Might Monsanto play a role in California’s drought? If the company isn’t causing it directly, it at least plans to profit from it. To whit – the African Centre for Biodiversity (ACB), just lodged an appeal to South African Agriculture, Water Affairs, and Forestry Minister, Senzeni Zokwana, against the general release approval of Monsanto’s genetically modified (GM) maize, MON87460.
MON87460, a genetically modified corn meant to withstand drought conditions, has been deemed fit to plant by the Executive Council (EC). The approval by the EC means that Monsanto can sell the GM maize seed to farmers in South Africa for cultivation.
African law states that administrative decision-making must be based on rigorous food safety, environmental, and socio-economic assessments of the potential adverse effects of a GM or any crop, and should be taking into account international biosafety best practices. This is not what happened when MON87460 was given a green light. As usual, Monsanto provided its own, biased scientific evidence to the EC, and this is all that was used to give their GM maize approval.
The ‘drought-resistant’ corn will introduce unnatural and novel proteins into the environment. The ACB is extremely concerned about the absence of peer reviewed scientific data and evidence supporting the claims of Monsanto, that the corn will grow in water-limited and drought-prone Africa.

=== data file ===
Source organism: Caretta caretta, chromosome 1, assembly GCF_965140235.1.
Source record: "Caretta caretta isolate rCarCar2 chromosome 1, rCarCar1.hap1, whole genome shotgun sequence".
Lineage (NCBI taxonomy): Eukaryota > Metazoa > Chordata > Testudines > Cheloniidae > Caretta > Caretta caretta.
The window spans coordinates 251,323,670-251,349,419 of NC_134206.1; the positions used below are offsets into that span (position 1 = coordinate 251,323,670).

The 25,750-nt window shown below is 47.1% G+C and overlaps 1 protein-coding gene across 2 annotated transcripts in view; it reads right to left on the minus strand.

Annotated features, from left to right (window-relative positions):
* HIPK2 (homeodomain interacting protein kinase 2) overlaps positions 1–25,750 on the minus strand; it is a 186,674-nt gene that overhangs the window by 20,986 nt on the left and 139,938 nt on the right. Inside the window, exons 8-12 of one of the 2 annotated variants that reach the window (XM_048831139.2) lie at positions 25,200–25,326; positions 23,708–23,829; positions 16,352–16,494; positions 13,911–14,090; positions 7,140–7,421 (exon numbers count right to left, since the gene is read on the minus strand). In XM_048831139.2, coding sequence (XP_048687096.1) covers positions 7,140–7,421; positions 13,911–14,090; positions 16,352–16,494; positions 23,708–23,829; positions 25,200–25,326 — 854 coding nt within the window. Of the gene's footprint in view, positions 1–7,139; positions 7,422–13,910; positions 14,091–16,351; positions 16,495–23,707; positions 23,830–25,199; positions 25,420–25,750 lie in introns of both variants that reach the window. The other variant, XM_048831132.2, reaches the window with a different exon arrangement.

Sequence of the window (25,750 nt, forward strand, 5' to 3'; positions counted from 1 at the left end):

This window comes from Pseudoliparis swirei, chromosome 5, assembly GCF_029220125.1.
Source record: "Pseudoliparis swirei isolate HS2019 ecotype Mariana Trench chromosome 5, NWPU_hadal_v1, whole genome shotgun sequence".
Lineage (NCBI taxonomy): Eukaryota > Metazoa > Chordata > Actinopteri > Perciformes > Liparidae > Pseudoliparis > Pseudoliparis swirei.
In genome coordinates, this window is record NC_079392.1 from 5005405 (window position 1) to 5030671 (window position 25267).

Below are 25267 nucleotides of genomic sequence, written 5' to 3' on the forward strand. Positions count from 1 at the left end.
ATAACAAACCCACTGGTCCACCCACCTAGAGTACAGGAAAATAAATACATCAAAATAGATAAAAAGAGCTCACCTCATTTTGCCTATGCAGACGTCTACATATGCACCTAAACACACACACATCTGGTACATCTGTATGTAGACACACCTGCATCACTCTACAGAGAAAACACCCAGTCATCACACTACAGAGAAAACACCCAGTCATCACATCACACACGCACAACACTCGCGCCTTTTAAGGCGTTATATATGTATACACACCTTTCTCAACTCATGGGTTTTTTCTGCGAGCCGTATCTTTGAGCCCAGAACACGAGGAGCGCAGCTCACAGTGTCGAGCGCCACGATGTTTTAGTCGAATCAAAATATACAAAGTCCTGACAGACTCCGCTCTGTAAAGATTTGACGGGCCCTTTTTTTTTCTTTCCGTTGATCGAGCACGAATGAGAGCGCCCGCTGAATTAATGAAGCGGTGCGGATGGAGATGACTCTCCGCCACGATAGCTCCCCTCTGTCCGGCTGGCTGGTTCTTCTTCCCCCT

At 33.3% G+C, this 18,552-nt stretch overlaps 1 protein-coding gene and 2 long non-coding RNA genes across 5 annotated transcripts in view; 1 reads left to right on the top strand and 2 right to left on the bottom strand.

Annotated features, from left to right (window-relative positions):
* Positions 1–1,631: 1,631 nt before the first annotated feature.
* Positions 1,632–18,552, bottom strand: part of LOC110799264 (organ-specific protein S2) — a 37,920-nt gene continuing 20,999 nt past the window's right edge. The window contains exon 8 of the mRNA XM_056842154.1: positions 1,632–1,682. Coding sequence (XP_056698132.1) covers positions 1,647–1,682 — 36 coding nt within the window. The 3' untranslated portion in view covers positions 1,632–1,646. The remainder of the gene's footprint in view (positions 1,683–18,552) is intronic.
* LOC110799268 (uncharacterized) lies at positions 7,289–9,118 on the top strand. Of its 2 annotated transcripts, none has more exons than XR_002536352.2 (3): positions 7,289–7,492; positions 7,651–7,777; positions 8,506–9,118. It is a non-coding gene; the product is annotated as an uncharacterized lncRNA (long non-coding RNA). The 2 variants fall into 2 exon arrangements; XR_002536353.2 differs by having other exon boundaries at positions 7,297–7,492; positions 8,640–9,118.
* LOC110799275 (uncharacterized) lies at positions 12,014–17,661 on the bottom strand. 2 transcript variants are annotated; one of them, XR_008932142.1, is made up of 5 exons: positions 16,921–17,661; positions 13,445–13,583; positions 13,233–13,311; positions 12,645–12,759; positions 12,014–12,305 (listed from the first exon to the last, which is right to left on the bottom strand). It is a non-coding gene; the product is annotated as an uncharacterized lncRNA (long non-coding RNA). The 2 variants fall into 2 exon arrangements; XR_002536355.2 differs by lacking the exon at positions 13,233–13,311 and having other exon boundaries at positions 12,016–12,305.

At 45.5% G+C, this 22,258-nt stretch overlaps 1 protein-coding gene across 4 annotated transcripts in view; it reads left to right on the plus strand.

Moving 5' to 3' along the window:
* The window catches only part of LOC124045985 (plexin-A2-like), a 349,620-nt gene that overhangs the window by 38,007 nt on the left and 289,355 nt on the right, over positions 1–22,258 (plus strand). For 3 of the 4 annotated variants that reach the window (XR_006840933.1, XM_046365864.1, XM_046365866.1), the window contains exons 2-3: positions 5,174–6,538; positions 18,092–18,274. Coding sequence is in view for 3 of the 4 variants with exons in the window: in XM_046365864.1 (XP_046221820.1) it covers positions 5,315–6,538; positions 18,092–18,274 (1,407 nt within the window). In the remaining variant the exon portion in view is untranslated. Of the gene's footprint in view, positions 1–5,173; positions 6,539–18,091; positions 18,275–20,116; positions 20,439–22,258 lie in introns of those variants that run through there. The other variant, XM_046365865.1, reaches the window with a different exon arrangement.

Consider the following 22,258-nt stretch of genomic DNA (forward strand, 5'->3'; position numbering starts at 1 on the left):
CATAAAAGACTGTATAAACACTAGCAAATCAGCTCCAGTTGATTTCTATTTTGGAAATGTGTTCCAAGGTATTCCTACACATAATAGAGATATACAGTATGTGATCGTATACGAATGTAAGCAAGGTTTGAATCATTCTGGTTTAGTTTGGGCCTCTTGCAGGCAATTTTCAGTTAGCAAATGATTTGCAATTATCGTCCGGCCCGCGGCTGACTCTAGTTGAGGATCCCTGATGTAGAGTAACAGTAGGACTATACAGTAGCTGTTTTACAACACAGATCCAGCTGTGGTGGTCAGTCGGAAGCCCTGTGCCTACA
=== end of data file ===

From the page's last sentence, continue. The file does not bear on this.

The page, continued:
Specifically, there is a concern that the trials were conducted with conventionally-bred drought tolerant maize varieties into which the so-called transgenic drought-tolerant trait was introduced. If so, then the inherent drought-tolerant characteristics of the conventional maize (meaning corn that is already good at growing in drought-prone Africa without GM meddling) would confer an unfair, skewed, and ‘dishonest’ advantage to the GM variety.
There are multiple socio-economic risks as well, especially for small farmers. After all, they can’t stand to risk the chance that Monsanto’s ‘drought-resistant’ corn doesn’t work in Africa’s arid environment. They could literally lose the farm over taking that gamble.
This article originally appeared at Natural Society.